Google+Personal Branding Dos and Don’ts: 10 Twitter Tips
Personal Branding Dos and Don’ts: 10 Twitter Tips
by Katy Claucherty April 17th, 2013
Businesses need to create a brand voice for their products and services. This voice will help establish brand recognition and loyalty to their company. The same principle applies to people, especially when you’re job hunting.
Personal branding is the art of creating a brand for yourself that shows who you are personally and professionally. Last semester, I took a class at Purdue where I learned how to create a personal brand for myself to use on my resume, portfolio, cover letters, and social media profiles to help me get a job (yes, it even helped me get this internship at BLASTmedia!).
Unfortunately, not everyone gets to take a class to learn the rules of personal branding. In order to illustrate the best – and worst – ways to showcase your personal brand on Twitter, I’ve rounded up some of the worst celeb meltdowns on Twitter for some personal branding DON’Ts.
Research (or at least Google) Before You Tweet
Shortly after it was announced that Joe Paterno had been fired as Penn State’s head football coach, Ashton Kutcher tweeted “How do you fire Jo Pa? #insult #noclass as a hawkeye fan I find it in poor taste.” Of course, the next day when he realized what was really going on, he apologized numerous times, but the damage was done.
DON’T: Tweet without the facts. Do your research if you’re tweeting about anything newsworthy. Recruiters will appreciate seeing that you keep up with what’s going on in the world – and that you pay attention to details.
Keep Your Language Professional
Fans were furious when Nicki Minaj cancelled performances in Dublin and at the V Festival in 2012. After seeing the outraged tweets, Minaj responded (classy as always) “All you do is rip people apart and when they’re dead & gone u won’t lose a wink of sleep. #gof—yourselves” and “Like people are hitting me telling me I shldve mimed. No! Then you woulda made a f—ing STORY out of that too! #killyaf—ingself.”
DON’T: Overreact on Twitter. Take a few minutes to get your emotions under control and impress your followers with a mature and calm response. Employers will notice if you’re sprouting off profanity.
Follow the Rules
Alec Baldwin made headlines when he didn’t want to put away his phone on an airplane. He angrily tweeted “Flight attendant on American reamed me out 4 playing WORDS W FRIENDS while we sat at the gate, not moving. #nowonderamericaairisbankrupt.” Yes, America is bankrupt because you can’t play Words with Friends for two more minutes.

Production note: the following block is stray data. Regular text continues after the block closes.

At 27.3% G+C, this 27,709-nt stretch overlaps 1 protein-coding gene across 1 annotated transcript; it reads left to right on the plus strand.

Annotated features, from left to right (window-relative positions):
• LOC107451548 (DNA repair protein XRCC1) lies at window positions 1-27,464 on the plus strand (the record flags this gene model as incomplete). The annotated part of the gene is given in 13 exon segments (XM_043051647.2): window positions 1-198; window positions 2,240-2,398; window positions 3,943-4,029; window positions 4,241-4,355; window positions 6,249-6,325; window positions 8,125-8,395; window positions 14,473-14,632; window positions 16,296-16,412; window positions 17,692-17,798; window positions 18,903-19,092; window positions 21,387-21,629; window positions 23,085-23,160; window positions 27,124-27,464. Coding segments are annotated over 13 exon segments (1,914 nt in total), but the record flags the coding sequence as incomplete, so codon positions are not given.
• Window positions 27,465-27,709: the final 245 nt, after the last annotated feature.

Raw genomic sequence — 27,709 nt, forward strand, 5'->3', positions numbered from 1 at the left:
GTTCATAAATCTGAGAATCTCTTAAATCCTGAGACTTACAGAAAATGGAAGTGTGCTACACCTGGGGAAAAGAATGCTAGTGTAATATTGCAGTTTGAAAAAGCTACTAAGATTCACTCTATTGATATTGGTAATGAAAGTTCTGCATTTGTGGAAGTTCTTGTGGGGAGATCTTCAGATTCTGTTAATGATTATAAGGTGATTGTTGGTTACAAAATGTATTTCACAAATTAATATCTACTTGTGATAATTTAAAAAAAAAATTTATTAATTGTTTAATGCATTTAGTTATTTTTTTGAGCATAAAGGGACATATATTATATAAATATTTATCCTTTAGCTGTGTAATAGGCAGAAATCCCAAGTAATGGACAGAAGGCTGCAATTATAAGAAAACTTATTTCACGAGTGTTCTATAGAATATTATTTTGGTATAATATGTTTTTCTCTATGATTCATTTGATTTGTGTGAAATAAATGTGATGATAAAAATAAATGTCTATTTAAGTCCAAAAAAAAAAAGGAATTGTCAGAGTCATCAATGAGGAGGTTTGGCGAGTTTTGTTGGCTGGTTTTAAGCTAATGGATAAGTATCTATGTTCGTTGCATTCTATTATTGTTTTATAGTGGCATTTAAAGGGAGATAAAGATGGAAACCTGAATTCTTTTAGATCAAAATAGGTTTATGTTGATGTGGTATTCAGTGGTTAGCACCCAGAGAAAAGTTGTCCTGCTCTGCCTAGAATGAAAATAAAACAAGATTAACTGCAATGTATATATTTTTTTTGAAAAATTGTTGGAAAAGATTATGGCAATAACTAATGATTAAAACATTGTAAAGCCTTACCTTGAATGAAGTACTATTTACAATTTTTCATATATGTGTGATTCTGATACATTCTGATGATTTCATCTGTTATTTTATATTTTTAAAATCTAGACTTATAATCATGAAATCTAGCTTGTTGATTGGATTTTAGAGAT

DON’T: Publicize an inability or decision not to follow the rules. Everyone knows phones aren’t allowed on airplanes after a certain point and Baldwin’s actions make it seem like he thinks he’s above the rules. Avoid lamenting about having to follow the rules publicly—employers won’t want to hire someone who can’t follow company policies.
Leave Drama for Reality TV
Little Amanda Bynes from The Amanda Show has grown up and calling Perez Hilton out on Twitter for posting unflattering photos. Amanda recently tweeted, “@perezhilton Just because u talk about stars all day & pick terrible photos of us doesn’t make u famous! Ur face is ugly even @ ur thinnest!” and even asked her followers not to follow Hilton.
DON’T: Call people out on social media. Talk to them one-on-one and sort out your issues privately. When you start working for a business, you don’t just represent yourself anymore – you represent your company’s brand. Responding like Amanda Bynes did isn’t professional and could cast a shadow on your company’s brand voice.
6 Personal Branding Do’s for Twitter
Now that we’ve seen the DON’Ts of personal branding via celeb meltdowns, let’s focus on what we should do for our personal brands. Here are some of the best tips on establishing your personal brand on Twitter from BitRebels’ personal branding infographic:
Follow your interests (friends, industry experts, celebrities)
Use a real photo of yourself
Have a relevant Twitter handle (preferably something related to your real name)
Use the Profile Bio to fill in relevant details about yourself – link back to your LinkedIn page or blog.
Use Twitter to get involved in conversations with others – there are always lots of professional conversations going on that could get you noticed by a recruiter.
Spice up your content by Tweeting photos, videos, or links to interesting websites and articles.
With a little personal polishing (and some old fashion common sense), you can easily be on the road to a spruced up presence on Twitter, 140 characters at a time.
Did we miss a crucial DO or DON’T? Share your Twitter branding tip with us in the comment section below!
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